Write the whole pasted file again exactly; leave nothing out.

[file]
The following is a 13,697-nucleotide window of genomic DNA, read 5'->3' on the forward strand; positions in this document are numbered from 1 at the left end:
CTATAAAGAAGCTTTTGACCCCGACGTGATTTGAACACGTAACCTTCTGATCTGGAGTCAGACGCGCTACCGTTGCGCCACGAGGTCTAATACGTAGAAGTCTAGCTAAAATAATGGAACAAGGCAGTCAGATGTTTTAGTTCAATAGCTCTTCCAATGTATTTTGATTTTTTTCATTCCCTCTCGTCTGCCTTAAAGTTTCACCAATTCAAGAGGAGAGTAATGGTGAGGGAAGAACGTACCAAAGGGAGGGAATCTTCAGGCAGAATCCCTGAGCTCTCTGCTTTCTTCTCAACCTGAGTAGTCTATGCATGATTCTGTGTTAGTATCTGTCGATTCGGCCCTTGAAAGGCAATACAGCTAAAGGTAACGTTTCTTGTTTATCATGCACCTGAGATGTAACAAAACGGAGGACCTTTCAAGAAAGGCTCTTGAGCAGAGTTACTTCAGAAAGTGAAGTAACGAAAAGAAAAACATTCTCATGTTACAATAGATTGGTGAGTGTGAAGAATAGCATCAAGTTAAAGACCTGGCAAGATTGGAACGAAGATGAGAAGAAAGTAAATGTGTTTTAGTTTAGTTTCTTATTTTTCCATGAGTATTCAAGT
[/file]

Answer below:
The following is a 13,697-nucleotide window of genomic DNA, read 5'->3' on the forward strand; positions in this document are numbered from 1 at the left end:
CTATAAAGAAGCTTTTGACCCCGACGTGATTTGAACACGTAACCTTCTGATCTGGAGTCAGACGCGCTACCGTTGCGCCACGAGGTCTAATACGTAGAAGTCTAGCTAAAATAATGGAACAAGGCAGTCAGATGTTTTAGTTCAATAGCTCTTCCAATGTATTTTGATTTTTTTCATTCCCTCTCGTCTGCCTTAAAGTTTCACCAATTCAAGAGGAGAGTAATGGTGAGGGAAGAACGTACCAAAGGGAGGGAATCTTCAGGCAGAATCCCTGAGCTCTCTGCTTTCTTCTCAACCTGAGTAGTCTATGCATGATTCTGTGTTAGTATCTGTCGATTCGGCCCTTGAAAGGCAATACAGCTAAAGGTAACGTTTCTTGTTTATCATGCACCTGAGATGTAACAAAACGGAGGACCTTTCAAGAAAGGCTCTTGAGCAGAGTTACTTCAGAAAGTGAAGTAACGAAAAGAAAAACATTCTCATGTTACAATAGATTGGTGAGTGTGAAGAATAGCATCAAGTTAAAGACCTGGCAAGATTGGAACGAAGATGAGAAGAAAGTAAATGTGTTTTAGTTTAGTTTCTTATTTTTCCATGAGTATTCAAGT